The Federal Executive Council (FEC) met today and approved the 2016-2019 Debt Management Strategy.
Briefing State House reporters after the meeting chaired by Acting President Yemi Osinbajo, Finance Minister Kemi Adeosun said since the previous debt strategy expired last December, a new one was needed.
She said the government also devised the new debt management strategy in view of the current economic challenges as well as the economic circus of the government to reflate and diversify the economy.
She said the new debt management strategy was based on the medium term expenditure framework designed by the Ministry of Budget and National Planning on the assumption that the nation’s domestic debt would be reduced from one percent of GDP to 0.7 percent by 2019.
According to her, “This strategy would govern how we manage our borrowings for the next three years. FEC made it very clear that we must make sure that our costs are low and manage the foreign exchange risks. They agreed that it’s cheaper to borrow externally, but we must manage the risk involved.”
The minister also stated that the government would need to be borrowing at the most cost effective rate and and beneficial terms.
“And also the government recognizes that there is a need to stimulate the private sector. For the private sector to really grow, banks must lend to the private sector, so, we don’t want government borrowing crowding out the private sector. Government had taken a strategic decision that where possible, we’d borrow more externally. That’s the external debts in dollars or in any other currencies because the interest rates are cheaper, the tenures are longer and there is more room for banks to lend to the private sector especially SMEs,” she said.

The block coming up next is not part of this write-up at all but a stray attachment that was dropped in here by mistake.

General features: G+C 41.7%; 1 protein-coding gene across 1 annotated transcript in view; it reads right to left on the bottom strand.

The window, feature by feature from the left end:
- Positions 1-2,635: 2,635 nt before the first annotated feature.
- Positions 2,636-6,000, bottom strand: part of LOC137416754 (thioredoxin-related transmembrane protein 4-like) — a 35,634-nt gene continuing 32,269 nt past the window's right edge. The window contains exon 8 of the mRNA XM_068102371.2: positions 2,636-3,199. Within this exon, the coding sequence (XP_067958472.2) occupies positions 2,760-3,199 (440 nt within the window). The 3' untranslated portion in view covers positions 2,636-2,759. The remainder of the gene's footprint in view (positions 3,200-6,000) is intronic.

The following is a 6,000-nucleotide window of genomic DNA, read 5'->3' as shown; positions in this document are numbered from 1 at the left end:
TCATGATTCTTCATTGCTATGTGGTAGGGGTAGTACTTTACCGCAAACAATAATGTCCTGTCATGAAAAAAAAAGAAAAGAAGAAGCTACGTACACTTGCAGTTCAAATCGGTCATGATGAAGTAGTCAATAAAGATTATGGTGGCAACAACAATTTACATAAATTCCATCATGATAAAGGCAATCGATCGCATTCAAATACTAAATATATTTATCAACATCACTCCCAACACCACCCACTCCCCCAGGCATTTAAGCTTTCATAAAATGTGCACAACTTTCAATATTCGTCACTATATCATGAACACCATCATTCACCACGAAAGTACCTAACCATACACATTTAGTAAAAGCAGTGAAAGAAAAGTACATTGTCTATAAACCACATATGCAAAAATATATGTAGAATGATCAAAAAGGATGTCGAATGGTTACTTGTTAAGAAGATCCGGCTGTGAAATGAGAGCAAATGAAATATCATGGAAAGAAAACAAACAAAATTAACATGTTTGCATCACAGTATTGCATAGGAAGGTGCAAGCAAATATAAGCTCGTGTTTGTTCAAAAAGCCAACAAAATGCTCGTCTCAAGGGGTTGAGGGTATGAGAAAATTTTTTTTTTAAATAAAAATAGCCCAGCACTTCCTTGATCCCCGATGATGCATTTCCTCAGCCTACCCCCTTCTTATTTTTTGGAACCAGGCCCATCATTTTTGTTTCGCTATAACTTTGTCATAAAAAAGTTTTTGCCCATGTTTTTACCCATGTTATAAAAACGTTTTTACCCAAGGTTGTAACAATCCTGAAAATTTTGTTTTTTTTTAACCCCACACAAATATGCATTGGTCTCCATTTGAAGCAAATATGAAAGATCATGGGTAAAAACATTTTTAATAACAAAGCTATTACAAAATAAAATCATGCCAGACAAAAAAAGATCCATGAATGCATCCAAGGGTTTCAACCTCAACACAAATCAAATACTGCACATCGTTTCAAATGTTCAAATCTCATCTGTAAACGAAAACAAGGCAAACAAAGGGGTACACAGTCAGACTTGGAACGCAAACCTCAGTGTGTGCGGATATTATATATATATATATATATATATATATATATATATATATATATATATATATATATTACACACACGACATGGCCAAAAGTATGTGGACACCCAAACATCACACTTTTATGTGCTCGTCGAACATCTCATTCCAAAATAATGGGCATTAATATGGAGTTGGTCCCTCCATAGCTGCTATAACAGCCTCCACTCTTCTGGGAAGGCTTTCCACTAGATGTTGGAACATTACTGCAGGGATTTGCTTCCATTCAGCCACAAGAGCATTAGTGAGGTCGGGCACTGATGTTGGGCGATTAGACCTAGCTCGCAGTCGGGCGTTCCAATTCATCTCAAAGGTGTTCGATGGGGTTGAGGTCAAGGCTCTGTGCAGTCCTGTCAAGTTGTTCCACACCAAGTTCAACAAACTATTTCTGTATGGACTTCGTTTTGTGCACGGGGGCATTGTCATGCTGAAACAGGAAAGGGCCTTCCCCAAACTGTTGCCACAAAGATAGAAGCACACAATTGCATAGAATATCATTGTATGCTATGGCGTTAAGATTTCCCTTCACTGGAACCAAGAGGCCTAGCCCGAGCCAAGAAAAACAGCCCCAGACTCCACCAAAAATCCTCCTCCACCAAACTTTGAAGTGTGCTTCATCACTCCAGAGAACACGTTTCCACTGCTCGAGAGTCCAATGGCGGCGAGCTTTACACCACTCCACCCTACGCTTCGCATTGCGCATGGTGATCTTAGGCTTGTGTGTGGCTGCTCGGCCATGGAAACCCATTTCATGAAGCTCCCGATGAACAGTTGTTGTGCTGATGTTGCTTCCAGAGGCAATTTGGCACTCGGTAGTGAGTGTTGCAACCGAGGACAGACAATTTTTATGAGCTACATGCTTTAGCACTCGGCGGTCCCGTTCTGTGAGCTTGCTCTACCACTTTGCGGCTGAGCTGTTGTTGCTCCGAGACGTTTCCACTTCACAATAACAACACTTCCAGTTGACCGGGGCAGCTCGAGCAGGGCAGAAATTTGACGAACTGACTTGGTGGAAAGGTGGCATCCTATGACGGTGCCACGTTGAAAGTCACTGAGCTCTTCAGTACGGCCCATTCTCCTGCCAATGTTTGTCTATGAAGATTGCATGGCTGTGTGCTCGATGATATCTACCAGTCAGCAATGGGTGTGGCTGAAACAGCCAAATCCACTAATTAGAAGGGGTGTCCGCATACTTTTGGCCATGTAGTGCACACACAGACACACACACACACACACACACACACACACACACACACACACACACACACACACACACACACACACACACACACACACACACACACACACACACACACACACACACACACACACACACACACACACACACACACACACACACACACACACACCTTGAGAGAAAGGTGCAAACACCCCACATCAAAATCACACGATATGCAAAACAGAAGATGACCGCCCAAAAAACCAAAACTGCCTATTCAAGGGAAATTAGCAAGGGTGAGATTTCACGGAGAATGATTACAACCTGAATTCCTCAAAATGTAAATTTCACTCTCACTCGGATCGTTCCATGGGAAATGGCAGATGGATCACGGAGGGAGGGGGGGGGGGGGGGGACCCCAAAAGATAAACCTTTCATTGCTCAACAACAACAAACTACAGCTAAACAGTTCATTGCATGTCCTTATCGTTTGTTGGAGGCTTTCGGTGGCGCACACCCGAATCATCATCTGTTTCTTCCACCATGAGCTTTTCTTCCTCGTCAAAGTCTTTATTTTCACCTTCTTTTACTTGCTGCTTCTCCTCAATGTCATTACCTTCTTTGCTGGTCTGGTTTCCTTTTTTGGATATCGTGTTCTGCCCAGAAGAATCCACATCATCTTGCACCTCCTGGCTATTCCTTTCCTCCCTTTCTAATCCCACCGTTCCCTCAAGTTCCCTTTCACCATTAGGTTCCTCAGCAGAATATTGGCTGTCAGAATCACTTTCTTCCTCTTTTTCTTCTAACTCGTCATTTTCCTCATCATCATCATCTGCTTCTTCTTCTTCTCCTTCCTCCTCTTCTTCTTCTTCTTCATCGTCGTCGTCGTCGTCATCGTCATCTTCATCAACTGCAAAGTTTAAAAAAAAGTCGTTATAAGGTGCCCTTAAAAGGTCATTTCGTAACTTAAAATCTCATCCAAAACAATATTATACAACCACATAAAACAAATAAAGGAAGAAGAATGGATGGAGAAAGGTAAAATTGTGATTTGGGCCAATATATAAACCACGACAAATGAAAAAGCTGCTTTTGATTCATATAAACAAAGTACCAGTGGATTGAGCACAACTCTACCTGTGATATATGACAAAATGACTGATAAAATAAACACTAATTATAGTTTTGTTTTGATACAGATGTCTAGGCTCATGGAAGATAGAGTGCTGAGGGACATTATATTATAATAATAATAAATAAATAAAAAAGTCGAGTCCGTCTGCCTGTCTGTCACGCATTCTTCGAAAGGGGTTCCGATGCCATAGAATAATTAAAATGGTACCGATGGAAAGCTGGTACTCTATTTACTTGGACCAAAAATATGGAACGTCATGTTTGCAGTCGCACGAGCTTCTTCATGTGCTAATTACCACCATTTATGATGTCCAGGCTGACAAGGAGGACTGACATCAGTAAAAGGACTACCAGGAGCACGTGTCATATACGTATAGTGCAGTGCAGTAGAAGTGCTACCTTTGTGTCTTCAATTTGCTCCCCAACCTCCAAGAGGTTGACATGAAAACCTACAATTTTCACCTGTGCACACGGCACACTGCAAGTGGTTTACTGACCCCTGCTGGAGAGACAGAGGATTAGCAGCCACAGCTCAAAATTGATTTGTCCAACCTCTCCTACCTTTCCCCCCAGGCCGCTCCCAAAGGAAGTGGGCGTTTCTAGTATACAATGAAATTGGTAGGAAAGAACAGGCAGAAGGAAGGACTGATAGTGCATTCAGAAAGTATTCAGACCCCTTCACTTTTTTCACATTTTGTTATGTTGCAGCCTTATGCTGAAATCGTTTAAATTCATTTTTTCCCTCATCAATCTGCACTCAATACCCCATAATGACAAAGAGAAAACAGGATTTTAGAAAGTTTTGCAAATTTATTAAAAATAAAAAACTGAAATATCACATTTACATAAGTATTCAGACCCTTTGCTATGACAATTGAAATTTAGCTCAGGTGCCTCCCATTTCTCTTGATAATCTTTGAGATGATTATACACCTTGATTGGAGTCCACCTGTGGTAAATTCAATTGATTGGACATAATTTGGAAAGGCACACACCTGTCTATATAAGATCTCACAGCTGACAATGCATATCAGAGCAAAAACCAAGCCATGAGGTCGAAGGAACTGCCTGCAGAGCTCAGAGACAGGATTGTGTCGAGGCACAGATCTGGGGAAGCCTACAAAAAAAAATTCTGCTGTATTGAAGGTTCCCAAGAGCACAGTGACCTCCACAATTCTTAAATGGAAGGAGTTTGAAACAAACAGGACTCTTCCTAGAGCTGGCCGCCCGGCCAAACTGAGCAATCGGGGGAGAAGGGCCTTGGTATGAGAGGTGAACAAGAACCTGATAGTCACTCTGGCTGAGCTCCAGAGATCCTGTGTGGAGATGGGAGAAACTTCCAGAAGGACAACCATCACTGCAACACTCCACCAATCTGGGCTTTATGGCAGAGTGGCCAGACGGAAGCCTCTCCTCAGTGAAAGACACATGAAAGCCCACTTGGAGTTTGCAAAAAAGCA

Adeosun said while approving the new debt management strategy, the FEC suggested that as more of the nation’s debt was being moved to dollars, focus should be more on exports, especially non-oil ones.
“There was a lot of discussions around reforms that we’d be needing in customs and other ministries to make it easier to export Nigerian goods and agricultural produce and solid minerals because there is demand at the moment.If we do this, it’d create foreign exchange earnings so that these borrowings which are in dollars when they need to be repaid, we’d have dollar revenues to pay them,” she added.
She said the council also discussed multi-lateral loans from the World Bank, the African Development Bank and others, stressing that ministers raised concerns “that some of the previous agreements that Nigerian government entered into were not optimal.”
She said the council agreed that those were not grants, but loans and therefore Nigeria should be confident enough to negotiate with some of those institutions to make sure that those loans were on advantageous terms to Nigerians.